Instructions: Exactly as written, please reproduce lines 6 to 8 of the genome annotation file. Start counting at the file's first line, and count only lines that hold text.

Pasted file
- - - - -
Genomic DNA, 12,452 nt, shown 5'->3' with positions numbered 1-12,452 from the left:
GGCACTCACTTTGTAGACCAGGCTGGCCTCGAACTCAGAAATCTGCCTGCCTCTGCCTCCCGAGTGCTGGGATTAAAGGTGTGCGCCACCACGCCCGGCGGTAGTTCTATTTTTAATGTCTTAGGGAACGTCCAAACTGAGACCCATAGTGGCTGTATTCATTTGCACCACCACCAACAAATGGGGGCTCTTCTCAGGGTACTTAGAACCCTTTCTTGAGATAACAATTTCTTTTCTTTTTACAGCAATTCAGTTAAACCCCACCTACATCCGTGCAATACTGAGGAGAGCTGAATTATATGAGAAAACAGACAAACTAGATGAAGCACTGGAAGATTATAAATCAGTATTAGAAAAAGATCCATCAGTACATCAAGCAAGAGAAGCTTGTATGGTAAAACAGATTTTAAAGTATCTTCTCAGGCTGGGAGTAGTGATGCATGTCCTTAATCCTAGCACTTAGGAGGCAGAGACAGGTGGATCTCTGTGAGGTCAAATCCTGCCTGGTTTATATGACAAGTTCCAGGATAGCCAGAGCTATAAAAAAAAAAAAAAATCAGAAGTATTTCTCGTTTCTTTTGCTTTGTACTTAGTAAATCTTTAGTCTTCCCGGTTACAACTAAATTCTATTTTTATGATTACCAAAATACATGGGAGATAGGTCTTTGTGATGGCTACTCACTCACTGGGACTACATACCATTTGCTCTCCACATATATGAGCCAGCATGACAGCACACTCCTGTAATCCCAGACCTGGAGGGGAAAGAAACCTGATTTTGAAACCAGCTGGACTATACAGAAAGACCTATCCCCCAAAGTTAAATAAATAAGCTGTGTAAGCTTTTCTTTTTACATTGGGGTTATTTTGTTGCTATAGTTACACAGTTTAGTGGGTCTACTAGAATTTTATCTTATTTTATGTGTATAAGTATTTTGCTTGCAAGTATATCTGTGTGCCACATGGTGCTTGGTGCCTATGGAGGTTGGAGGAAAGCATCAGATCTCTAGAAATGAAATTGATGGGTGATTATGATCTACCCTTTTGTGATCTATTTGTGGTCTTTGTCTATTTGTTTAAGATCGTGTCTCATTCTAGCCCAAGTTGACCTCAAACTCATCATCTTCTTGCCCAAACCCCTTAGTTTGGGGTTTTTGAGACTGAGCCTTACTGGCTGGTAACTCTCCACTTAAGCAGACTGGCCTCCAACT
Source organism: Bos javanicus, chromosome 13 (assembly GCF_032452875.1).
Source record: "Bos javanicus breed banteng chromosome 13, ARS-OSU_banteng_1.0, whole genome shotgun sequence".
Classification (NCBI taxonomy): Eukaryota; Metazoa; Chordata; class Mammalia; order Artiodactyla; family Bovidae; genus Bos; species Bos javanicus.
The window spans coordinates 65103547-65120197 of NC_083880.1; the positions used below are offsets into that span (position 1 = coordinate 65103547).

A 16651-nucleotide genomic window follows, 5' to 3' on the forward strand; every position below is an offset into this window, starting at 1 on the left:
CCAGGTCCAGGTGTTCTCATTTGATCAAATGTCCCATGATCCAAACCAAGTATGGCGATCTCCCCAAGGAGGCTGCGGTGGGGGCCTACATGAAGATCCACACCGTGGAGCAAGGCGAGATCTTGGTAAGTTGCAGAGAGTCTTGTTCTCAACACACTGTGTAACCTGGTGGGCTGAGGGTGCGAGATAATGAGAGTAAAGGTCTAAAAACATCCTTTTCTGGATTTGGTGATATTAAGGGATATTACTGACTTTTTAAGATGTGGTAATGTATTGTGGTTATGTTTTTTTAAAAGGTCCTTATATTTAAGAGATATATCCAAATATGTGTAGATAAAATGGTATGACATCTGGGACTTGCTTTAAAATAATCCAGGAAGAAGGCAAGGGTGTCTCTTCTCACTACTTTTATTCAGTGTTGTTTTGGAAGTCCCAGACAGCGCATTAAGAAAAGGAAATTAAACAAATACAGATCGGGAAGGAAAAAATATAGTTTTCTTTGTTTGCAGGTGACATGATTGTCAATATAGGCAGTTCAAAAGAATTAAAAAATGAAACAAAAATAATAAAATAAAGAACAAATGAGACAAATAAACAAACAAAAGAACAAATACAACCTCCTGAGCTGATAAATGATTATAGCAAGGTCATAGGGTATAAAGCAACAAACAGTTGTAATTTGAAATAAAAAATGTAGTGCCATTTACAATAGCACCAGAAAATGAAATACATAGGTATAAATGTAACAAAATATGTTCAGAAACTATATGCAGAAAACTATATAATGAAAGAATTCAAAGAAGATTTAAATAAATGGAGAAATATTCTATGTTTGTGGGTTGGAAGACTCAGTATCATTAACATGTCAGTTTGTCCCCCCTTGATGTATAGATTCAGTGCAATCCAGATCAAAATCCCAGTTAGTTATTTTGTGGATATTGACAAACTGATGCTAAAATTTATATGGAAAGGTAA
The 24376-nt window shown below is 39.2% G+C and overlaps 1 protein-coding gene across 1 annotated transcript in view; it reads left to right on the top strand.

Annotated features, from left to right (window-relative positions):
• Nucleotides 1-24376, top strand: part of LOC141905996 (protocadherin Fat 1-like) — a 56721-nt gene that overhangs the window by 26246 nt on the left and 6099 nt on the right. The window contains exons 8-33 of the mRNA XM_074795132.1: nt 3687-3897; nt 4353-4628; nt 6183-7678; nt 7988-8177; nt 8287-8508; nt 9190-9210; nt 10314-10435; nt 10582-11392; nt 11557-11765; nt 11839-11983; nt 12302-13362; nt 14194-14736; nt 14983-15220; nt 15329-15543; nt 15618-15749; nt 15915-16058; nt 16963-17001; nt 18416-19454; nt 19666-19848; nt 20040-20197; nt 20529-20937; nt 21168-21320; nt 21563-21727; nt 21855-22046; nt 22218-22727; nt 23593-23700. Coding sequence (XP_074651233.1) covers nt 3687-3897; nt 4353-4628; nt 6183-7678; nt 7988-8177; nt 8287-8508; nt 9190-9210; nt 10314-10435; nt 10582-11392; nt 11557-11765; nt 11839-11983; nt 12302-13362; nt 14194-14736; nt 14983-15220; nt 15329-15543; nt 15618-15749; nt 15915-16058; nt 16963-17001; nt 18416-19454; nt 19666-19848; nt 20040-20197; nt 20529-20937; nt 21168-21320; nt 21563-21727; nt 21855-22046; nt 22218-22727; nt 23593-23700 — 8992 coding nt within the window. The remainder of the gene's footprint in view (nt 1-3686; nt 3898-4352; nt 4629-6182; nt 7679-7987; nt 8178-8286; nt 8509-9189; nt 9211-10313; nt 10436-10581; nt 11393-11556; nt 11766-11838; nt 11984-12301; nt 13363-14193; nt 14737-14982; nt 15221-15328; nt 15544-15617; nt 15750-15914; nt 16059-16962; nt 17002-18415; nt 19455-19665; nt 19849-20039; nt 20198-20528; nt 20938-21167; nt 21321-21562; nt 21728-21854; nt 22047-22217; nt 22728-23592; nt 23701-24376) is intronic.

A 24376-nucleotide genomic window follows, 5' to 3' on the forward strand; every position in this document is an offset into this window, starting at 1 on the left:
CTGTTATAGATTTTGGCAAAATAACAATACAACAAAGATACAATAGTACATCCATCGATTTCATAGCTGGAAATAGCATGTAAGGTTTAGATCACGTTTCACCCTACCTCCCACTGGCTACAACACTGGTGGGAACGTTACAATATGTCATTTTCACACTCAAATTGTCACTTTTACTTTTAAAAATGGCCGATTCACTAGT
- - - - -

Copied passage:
The window spans coordinates 65103547-65120197 of NC_083880.1; the positions used below are offsets into that span (position 1 = coordinate 65103547).

A 16651-nucleotide genomic window follows, 5' to 3' on the forward strand; every position below is an offset into this window, starting at 1 on the left:
CCAGGTCCAGGTGTTCTCATTTGATCAAATGTCCCATGATCCAAACCAAGTATGGCGATCTCCCCAAGGAGGCTGCGGTGGGGGCCTACATGAAGATCCACACCGTGGAGCAAGGCGAGATCTTGGTAAGTTGCAGAGAGTCTTGTTCTCAACACACTGTGTAACCTGGTGGGCTGAGGGTGCGAGATAATGAGAGTAAAGGTCTAAAAACATCCTTTTCTGGATTTGGTGATATTAAGGGATATTACTGACTTTTTAAGATGTGGTAATGTATTGTGGTTATGTTTTTTTAAAAGGTCCTTATATTTAAGAGATATATCCAAATATGTGTAGATAAAATGGTATGACATCTGGGACTTGCTTTAAAATAATCCAGGAAGAAGGCAAGGGTGTCTCTTCTCACTACTTTTATTCAGTGTTGTTTTGGAAGTCCCAGACAGCGCATTAAGAAAAGGAAATTAAACAAATACAGATCGGGAAGGAAAAAATATAGTTTTCTTTGTTTGCAGGTGACATGATTGTCAATATAGGCAGTTCAAAAGAATTAAAAAATGAAACAAAAATAATAAAATAAAGAACAAATGAGACAAATAAACAAACAAAAGAACAAATACAACCTCCTGAGCTGATAAATGATTATAGCAAGGTCATAGGGTATAAAGCAACAAACAGTTGTAATTTGAAATAAAAAATGTAGTGCCATTTACAATAGCACCAGAAAATGAAATACATAGGTATAAATGTAACAAAATATGTTCAGAAACTATATGCAGAAAACTATATAATGAAAGAATTCAAAGAAGATTTAAATAAATGGAGAAATATTCTATGTTTGTGGGTTGGAAGACTCAGTATCATTAACATGTCAGTTTGTCCCCCCTTGATGTATAGATTCAGTGCAATCCAGATCAAAATCCCAGTTAGTTATTTTGTGGATATTGACAAACTGATGCTAAAATTTATATGGAAAGGTAA